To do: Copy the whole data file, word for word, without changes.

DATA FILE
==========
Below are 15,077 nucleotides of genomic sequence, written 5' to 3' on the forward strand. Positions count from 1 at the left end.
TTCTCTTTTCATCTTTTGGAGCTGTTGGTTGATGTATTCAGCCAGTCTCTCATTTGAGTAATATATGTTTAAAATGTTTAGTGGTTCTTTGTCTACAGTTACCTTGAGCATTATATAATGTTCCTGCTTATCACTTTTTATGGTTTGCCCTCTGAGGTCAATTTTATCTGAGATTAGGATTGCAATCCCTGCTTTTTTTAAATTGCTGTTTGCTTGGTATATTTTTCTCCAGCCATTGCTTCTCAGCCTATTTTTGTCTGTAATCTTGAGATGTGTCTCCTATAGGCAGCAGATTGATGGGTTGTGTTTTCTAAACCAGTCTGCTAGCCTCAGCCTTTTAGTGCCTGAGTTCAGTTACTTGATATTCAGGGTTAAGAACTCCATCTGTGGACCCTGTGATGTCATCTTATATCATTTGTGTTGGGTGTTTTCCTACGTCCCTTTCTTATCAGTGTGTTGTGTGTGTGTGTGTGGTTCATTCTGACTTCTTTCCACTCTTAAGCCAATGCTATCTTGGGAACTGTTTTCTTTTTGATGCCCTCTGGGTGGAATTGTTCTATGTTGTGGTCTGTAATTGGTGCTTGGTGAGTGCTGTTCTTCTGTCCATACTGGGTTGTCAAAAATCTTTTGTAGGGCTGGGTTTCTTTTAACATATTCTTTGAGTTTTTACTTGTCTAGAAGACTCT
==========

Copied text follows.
Below are 15,077 nucleotides of genomic sequence, written 5' to 3' on the forward strand. Positions count from 1 at the left end.
TTCTCTTTTCATCTTTTGGAGCTGTTGGTTGATGTATTCAGCCAGTCTCTCATTTGAGTAATATATGTTTAAAATGTTTAGTGGTTCTTTGTCTACAGTTACCTTGAGCATTATATAATGTTCCTGCTTATCACTTTTTATGGTTTGCCCTCTGAGGTCAATTTTATCTGAGATTAGGATTGCAATCCCTGCTTTTTTTAAATTGCTGTTTGCTTGGTATATTTTTCTCCAGCCATTGCTTCTCAGCCTATTTTTGTCTGTAATCTTGAGATGTGTCTCCTATAGGCAGCAGATTGATGGGTTGTGTTTTCTAAACCAGTCTGCTAGCCTCAGCCTTTTAGTGCCTGAGTTCAGTTACTTGATATTCAGGGTTAAGAACTCCATCTGTGGACCCTGTGATGTCATCTTATATCATTTGTGTTGGGTGTTTTCCTACGTCCCTTTCTTATCAGTGTGTTGTGTGTGTGTGTGTGGTTCATTCTGACTTCTTTCCACTCTTAAGCCAATGCTATCTTGGGAACTGTTTTCTTTTTGATGCCCTCTGGGTGGAATTGTTCTATGTTGTGGTCTGTAATTGGTGCTTGGTGAGTGCTGTTCTTCTGTCCATACTGGGTTGTCAAAAATCTTTTGTAGGGCTGGGTTTCTTTTAACATATTCTTTGAGTTTTTACTTGTCTAGAAGACTCT